In embodiments, the import module can enable an import of OWL Web Ontology Documents into a persistent store that a reasoner relies on for data. The scope definition module can enable a user to specify a sub-part of an ontology. The query processing component can enable a parsing of queries expressed in SPARQL, a standardized query language for resource description framework (RDF) data. The storage manager can enable create, read, update, delete (CRUD) plus passing through reasoning functions.

The reasoning engine can include a taxonomy builder that infers implicit subclass and equivalence relationships between concepts, a consistency detection component that discovers any inconsistencies in an ontology, a relationship query component that answers questions about a relationship between ABox instances, and a membership query component that answers about types of various individuals.

The data store can be a RDF store.

In another aspect, the invention features a computer-implemented method of generating a simplified ontology including accessing an ontology, such as by loading an ontology from a store, and creating an abstraction of the ontology by performing at least one of the steps of eliminating relationships in the ontology, the eliminating relationships including an insertion of new relationships that simplify the ontology, eliminating individuals in the ontology, eliminating individuals including insertion of new individuals to simplify the ontology, eliminating concepts in the ontology, and generating the simplified ontology from the eliminating relationships, eliminating individuals and eliminating concepts.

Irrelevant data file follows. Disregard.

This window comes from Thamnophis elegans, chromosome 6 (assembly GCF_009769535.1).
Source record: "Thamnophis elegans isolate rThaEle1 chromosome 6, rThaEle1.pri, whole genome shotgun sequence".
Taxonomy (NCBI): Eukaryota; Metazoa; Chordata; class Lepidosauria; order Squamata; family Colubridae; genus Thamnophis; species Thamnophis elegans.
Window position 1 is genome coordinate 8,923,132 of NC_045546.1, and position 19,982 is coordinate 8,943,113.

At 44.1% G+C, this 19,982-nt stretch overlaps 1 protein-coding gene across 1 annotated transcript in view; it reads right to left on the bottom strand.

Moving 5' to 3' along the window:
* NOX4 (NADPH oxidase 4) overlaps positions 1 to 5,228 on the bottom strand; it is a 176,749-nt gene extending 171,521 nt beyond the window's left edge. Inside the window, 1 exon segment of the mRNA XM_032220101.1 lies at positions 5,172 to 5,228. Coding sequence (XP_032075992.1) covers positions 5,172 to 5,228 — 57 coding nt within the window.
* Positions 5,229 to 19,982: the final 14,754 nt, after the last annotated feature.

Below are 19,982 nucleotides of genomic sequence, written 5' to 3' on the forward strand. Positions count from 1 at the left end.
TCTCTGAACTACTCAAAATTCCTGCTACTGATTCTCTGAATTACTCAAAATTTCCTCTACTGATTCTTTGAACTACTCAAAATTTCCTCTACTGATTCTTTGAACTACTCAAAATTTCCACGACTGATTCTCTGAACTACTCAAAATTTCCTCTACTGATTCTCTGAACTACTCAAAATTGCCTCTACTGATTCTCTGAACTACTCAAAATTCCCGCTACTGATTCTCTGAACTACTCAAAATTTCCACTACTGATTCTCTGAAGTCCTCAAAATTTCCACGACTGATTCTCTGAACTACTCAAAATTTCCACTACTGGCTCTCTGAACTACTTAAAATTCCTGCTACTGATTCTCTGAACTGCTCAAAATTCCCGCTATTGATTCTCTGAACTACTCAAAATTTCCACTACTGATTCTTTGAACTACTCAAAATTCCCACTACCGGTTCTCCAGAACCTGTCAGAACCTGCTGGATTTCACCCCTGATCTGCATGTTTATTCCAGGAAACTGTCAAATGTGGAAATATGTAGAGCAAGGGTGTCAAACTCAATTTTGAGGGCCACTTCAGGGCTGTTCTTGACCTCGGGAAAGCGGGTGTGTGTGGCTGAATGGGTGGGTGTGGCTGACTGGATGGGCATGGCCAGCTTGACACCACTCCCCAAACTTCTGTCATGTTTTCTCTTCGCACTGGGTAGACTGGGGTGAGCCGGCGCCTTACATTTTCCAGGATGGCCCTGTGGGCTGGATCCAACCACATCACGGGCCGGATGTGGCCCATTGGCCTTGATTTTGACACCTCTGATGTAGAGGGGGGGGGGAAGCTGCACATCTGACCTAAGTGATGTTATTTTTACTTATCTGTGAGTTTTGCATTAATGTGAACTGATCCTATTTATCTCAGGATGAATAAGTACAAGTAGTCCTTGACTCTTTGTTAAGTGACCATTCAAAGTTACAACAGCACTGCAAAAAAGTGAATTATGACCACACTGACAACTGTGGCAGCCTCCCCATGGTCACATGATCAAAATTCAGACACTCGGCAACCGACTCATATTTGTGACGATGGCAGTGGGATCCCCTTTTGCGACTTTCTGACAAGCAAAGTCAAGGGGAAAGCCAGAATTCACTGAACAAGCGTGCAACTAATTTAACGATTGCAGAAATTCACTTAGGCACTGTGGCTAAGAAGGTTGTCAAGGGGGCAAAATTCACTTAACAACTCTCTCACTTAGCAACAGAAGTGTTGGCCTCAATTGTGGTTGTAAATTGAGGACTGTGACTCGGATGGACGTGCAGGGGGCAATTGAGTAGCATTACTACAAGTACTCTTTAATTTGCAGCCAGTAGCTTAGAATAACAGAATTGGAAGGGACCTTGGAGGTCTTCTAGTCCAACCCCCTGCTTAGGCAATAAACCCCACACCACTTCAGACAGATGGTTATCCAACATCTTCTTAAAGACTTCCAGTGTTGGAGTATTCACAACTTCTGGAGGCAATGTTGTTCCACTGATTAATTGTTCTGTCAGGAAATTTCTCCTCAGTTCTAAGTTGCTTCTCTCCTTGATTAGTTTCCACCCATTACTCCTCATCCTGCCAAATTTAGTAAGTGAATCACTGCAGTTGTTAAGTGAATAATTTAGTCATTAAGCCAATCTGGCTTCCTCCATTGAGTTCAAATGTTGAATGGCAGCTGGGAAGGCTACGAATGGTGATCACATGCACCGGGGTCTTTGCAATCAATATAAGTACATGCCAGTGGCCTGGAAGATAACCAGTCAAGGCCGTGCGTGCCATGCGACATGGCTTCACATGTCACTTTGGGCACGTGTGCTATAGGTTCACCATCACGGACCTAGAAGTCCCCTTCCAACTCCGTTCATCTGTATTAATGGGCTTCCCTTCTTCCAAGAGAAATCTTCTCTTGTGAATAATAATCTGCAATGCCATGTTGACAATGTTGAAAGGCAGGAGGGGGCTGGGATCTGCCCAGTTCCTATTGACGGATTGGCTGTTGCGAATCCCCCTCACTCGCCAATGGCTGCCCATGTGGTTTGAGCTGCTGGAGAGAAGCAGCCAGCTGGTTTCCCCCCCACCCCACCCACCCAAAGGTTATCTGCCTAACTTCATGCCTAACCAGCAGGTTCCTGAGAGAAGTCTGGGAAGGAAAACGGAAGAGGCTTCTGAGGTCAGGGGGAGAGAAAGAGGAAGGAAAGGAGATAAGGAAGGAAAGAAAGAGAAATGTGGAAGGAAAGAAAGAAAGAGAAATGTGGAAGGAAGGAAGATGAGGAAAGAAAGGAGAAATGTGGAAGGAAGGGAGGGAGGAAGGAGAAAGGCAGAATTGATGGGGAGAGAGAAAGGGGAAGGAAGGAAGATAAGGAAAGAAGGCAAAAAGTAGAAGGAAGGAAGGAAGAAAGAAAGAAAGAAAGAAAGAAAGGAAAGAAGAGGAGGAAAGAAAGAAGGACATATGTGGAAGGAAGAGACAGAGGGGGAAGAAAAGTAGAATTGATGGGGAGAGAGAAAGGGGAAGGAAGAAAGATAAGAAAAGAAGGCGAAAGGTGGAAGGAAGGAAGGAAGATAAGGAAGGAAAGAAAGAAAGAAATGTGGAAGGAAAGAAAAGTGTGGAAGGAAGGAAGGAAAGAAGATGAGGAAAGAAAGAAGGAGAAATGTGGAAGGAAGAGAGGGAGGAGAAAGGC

In embodiments, the method can include generating an explanation to a user of how a specific inference is made by an ontology reasoner. The method can include compressing the ontology with the simplified ontology. The compressed ontology can track changes in the ontology.

The ontology can include OWL Web Ontology Language documents.

The method can include receiving a query, and determining a response to the query in conjunction with the simplified ontology.

The invention can be implemented to realize one or more of the following advantages.

A simplified ontology can be used for the purposes of explaining to a user how a specific inference was made by an ontology reasoner. Because the summarized graphs are succinct, it is easier for the user to determine how an inference was made rather than within the context of the larger ontology. A simplified ontology can be used for the purposes of interactive visualization of a large ontology at an abstract conceptual level.

A simplified ontology can be used for compressing the ontology, and using this compressed ontology to keep up with any changes in the ontology. This addresses an important problem for ontology reasoners, i.e., how to handle reason over changes in the ontology without having to re-inference over the entire ontology.

One implementation of the invention provides all of the above advantages.

Other features and advantages of the invention are apparent from the following description, and from the claims.

BRIEF DESCRIPTION OF THE DRAWINGS

The invention will be described in greater detail with reference to that appended figures in which:

FIG. 1 is block diagram of an exemplary architecture for generating, simplifying and operating on ontologies.

FIG. 2 is an exemplary domain.

FIG. 3 illustrates a process flow for generating a simplified ontology in accordance with the present invention.